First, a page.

"The liberal arts always situate graduates on the road for success. More Fortune 500 CEOs have had liberal arts B.A.s than professional degrees. The same is true of doctors and lawyers. And we know the road to research science most often comes through a liberal arts experience." "Liberal Arts II: The Economy Requires Them" Inside Higher Ed, 10/1/10
“The National Science Foundation compiles data on where engineering and science PhD’s obtained their undergraduates degrees. … What I found most interesting (but not surprising) is that the majority of these schools—28 of them—are liberal arts colleges.” "Top 50 Schools That Produce Science Ph.D.s" CBSMoneyWatch.com, 9/1/10
Washington Monthly's 2010 liberal arts college rankings rates schools based on their contribution to the public good in three broad categories: Social Mobility, Research and Service. 2010 Liberal-Arts College Rankings Washington Monthly, 8/23/10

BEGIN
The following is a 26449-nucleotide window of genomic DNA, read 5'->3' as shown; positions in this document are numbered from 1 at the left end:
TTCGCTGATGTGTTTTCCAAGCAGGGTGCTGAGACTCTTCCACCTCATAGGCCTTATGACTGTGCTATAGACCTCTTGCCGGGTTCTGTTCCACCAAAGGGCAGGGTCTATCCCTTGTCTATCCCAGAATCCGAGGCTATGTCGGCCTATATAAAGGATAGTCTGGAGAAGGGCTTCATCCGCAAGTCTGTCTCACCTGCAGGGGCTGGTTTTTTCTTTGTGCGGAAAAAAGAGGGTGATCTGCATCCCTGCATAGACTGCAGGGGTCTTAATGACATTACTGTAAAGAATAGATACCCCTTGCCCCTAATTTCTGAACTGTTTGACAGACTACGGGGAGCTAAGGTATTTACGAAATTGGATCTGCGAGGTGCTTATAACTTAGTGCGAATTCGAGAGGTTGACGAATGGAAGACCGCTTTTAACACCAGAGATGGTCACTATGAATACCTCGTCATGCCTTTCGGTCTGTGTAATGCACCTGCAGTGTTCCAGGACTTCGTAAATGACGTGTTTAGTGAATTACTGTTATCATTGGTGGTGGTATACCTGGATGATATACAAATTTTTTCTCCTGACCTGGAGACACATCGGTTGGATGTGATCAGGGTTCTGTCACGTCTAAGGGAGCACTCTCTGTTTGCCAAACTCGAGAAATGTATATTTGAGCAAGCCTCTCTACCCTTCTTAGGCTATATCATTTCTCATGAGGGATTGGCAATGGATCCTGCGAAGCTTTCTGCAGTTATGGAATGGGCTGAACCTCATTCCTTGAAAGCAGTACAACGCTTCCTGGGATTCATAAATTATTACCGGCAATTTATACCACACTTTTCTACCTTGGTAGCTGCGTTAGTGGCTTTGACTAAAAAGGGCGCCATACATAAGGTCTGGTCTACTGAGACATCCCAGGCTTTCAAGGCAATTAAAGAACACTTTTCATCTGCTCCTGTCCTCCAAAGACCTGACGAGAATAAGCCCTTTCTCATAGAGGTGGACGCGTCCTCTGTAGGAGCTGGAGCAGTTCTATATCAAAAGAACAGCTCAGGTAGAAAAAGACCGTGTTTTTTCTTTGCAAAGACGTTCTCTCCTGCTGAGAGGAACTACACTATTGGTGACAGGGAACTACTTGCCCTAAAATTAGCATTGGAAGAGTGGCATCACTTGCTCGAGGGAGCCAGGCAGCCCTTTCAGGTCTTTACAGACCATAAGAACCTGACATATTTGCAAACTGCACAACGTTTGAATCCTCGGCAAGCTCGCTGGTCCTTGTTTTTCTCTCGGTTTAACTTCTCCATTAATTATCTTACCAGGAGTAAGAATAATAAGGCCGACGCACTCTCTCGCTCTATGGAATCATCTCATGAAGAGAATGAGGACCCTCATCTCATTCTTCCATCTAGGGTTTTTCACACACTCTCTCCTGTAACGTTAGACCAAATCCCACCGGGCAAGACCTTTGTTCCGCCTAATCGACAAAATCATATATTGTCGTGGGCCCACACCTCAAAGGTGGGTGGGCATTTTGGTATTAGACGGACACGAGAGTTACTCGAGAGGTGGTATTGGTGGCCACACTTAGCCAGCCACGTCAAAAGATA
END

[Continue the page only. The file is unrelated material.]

From small classes and personal attention from professors to flexibility in the curriculum and better communications skills, this list explores the top 10 advantages to liberal-arts college. "10 Reasons to Go to a Small College" U.S. News.com, 7/28/10
“Anyone making the case for the irrelevance of liberal-arts colleges cannot explain away the oversized contribution that graduates of liberal-arts colleges continue to make to commerce, science, technology, the arts and higher education.” Speech by Martha J. Kanter, undersecretary, U.S. Department of Education at the Annapolis Group Conference, "The Relevance of Liberal Arts to a Prosperous Democracy" 6/22/10
“Studying the humanities improves your ability to read and write. No matter what you do in life, you will have a huge advantage if you can read a paragraph and discern its meaning (a rarer talent than you might suppose).” "History for Dollars" The New York Times, 6/7/10